Question 9: Given Below are the events that give the theme of the poem in a jumbled form. Arrange them in proper sequence as per their occurence.

a) The waves were so small that they did not move enough to ring the bell at the Inchcape Rock.

b) The Abbot of Aberbrothok had placed the bell on a buoy pn the rock.

c) There was a thick haze spread over the atmosphere.

d) Ralph bent over from the boat

e) Sir Ralph cursed himself in despair and in his frustration tore his chair.

Answer: b, a ,d ,c, e.

Question 10: Point out the qualities of the Abbot of Aberthorok in your own words:

Answer: The qualities of Abbot of Aberthorok are:

  • Benevolent.
  • Big-hearted.
  • Well-wisher.
  • Caring.
  • Practical.
  • Clever.
  • Selfless.

Question 11: “Jealous” is the most incurable defect. Justify.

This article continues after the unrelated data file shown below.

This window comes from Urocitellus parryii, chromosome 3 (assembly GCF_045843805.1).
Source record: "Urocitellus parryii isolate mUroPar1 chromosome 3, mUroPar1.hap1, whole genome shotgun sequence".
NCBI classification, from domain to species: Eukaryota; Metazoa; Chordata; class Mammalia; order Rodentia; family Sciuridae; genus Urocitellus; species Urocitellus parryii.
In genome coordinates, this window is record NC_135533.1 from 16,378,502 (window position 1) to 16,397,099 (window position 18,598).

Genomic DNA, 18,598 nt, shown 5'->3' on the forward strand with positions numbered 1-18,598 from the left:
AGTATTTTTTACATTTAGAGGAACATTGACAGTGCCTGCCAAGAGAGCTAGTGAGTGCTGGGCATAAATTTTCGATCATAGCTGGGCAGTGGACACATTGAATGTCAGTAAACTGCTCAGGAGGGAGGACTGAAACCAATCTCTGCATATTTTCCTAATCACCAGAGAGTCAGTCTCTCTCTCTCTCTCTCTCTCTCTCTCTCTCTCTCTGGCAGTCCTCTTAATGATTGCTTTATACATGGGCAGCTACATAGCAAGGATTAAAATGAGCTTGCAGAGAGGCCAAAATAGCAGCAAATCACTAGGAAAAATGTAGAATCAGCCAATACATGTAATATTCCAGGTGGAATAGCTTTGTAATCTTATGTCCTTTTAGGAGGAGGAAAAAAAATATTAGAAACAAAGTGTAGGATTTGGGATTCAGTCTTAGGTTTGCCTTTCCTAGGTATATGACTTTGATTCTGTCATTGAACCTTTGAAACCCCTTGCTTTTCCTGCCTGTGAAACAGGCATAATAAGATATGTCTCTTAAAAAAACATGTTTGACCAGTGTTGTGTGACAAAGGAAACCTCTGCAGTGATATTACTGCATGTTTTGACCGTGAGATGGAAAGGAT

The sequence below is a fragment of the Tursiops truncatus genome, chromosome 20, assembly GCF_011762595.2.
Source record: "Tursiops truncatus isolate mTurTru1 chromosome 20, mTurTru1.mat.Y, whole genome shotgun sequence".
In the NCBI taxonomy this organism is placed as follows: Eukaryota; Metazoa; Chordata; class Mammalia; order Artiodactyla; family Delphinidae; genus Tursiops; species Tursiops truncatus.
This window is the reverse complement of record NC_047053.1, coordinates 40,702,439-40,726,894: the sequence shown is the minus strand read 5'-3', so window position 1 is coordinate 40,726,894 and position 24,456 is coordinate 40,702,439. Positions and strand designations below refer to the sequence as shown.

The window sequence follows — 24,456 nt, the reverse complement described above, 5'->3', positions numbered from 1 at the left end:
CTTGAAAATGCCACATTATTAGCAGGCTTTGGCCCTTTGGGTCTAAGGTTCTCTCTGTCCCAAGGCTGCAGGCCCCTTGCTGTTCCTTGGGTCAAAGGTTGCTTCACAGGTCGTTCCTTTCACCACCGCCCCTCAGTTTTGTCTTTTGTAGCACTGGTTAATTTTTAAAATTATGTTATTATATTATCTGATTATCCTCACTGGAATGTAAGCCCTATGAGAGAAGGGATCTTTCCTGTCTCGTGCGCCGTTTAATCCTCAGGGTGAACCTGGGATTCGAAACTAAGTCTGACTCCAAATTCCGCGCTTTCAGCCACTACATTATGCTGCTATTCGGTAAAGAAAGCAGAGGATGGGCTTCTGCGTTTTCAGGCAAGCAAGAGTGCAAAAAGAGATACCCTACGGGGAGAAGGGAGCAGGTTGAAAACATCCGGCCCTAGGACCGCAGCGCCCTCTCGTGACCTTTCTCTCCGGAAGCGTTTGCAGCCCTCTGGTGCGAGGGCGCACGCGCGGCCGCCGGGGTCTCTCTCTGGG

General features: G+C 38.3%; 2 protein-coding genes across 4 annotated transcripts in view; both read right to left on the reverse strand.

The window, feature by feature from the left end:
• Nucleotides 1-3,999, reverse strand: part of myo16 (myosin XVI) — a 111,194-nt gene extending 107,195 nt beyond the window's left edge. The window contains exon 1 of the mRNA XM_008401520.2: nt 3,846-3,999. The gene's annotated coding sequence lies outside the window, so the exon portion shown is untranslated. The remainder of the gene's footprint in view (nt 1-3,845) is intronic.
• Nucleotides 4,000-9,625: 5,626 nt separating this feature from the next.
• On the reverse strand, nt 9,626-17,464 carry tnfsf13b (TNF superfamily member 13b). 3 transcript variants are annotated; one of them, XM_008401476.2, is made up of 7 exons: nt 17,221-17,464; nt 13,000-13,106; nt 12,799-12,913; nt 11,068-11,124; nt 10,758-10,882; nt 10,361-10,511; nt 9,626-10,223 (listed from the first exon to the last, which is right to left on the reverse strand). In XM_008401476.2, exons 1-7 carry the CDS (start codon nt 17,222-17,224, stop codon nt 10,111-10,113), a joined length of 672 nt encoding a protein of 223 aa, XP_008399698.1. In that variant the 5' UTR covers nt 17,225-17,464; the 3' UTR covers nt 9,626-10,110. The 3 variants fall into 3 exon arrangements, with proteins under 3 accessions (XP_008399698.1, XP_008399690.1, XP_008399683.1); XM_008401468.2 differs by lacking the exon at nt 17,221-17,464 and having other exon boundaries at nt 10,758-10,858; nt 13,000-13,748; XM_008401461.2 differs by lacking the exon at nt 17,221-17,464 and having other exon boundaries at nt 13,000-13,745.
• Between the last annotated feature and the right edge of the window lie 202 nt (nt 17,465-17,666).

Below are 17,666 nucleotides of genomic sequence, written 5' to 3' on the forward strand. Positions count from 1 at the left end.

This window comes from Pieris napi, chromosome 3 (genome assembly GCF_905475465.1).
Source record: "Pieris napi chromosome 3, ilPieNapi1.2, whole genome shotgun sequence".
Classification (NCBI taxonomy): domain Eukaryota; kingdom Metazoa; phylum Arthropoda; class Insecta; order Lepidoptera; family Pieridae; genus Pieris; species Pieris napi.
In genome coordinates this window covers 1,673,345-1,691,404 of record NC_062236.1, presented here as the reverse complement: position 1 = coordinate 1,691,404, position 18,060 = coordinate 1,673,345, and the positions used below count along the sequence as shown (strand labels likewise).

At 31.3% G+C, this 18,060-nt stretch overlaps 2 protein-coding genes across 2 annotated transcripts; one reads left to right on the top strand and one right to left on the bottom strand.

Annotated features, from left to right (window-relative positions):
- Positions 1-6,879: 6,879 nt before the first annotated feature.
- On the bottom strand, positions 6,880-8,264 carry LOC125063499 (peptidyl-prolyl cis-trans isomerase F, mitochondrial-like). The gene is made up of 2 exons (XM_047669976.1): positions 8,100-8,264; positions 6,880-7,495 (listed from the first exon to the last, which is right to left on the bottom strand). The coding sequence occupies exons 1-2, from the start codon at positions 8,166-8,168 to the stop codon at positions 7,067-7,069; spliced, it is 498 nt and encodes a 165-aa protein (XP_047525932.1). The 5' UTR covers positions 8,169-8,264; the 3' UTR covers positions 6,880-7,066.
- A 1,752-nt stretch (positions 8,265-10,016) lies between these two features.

Answer: “Jealousy” means “envy” in its most negative form. It originates primarily from lack of self confidence to get rid of. Another reason for jealousy is poor self-image. The insecurity arising aout of the fear being rejected by someome leads to jealousy too. It upsets our social circle and turns into foes. This can further alienate a person, making him/her even more jealous of the other people due to one’s own sense of inadequacy. All these insecurities, which stem from jealousy, can drive a person to cause harm to others. A lot of self-training is required to get rid of the negative emotion of jealousy. As long as a person holds a low opinion of self, he/she can never be immune to this defect. Even with a lot of practice, one is bound to feel this emotion at some point in their lives. Thus, jealousy is the most incurable defect.